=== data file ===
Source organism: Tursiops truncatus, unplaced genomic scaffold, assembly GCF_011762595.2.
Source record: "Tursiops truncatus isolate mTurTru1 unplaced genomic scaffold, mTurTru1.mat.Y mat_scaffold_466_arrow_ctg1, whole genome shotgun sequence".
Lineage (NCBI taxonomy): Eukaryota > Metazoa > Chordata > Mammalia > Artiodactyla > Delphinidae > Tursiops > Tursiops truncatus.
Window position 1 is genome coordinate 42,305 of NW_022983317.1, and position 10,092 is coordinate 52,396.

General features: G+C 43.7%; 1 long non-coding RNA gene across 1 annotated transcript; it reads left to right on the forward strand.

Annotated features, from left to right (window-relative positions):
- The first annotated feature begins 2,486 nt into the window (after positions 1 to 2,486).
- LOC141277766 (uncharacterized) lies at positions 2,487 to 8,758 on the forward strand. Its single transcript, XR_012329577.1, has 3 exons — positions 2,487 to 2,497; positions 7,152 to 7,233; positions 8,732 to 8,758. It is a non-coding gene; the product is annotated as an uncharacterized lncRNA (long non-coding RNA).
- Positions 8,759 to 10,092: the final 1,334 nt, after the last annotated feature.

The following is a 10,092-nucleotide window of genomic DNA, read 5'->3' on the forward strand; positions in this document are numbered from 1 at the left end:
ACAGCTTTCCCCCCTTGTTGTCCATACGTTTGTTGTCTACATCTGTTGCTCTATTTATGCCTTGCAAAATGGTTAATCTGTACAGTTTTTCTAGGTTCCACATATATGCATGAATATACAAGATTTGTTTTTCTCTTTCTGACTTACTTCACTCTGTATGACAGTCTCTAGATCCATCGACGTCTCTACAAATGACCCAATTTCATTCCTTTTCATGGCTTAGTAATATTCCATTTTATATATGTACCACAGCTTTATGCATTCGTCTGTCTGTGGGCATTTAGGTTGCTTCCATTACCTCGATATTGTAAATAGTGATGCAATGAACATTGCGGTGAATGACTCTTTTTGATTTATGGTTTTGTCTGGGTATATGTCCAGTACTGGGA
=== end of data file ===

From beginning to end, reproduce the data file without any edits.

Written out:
Source organism: Tursiops truncatus, unplaced genomic scaffold, assembly GCF_011762595.2.
Source record: "Tursiops truncatus isolate mTurTru1 unplaced genomic scaffold, mTurTru1.mat.Y mat_scaffold_466_arrow_ctg1, whole genome shotgun sequence".
Lineage (NCBI taxonomy): Eukaryota > Metazoa > Chordata > Mammalia > Artiodactyla > Delphinidae > Tursiops > Tursiops truncatus.
Window position 1 is genome coordinate 42,305 of NW_022983317.1, and position 10,092 is coordinate 52,396.

General features: G+C 43.7%; 1 long non-coding RNA gene across 1 annotated transcript; it reads left to right on the forward strand.

Annotated features, from left to right (window-relative positions):
- The first annotated feature begins 2,486 nt into the window (after positions 1 to 2,486).
- LOC141277766 (uncharacterized) lies at positions 2,487 to 8,758 on the forward strand. Its single transcript, XR_012329577.1, has 3 exons — positions 2,487 to 2,497; positions 7,152 to 7,233; positions 8,732 to 8,758. It is a non-coding gene; the product is annotated as an uncharacterized lncRNA (long non-coding RNA).
- Positions 8,759 to 10,092: the final 1,334 nt, after the last annotated feature.

The following is a 10,092-nucleotide window of genomic DNA, read 5'->3' on the forward strand; positions in this document are numbered from 1 at the left end:
ACAGCTTTCCCCCCTTGTTGTCCATACGTTTGTTGTCTACATCTGTTGCTCTATTTATGCCTTGCAAAATGGTTAATCTGTACAGTTTTTCTAGGTTCCACATATATGCATGAATATACAAGATTTGTTTTTCTCTTTCTGACTTACTTCACTCTGTATGACAGTCTCTAGATCCATCGACGTCTCTACAAATGACCCAATTTCATTCCTTTTCATGGCTTAGTAATATTCCATTTTATATATGTACCACAGCTTTATGCATTCGTCTGTCTGTGGGCATTTAGGTTGCTTCCATTACCTCGATATTGTAAATAGTGATGCAATGAACATTGCGGTGAATGACTCTTTTTGATTTATGGTTTTGTCTGGGTATATGTCCAGTACTGGGA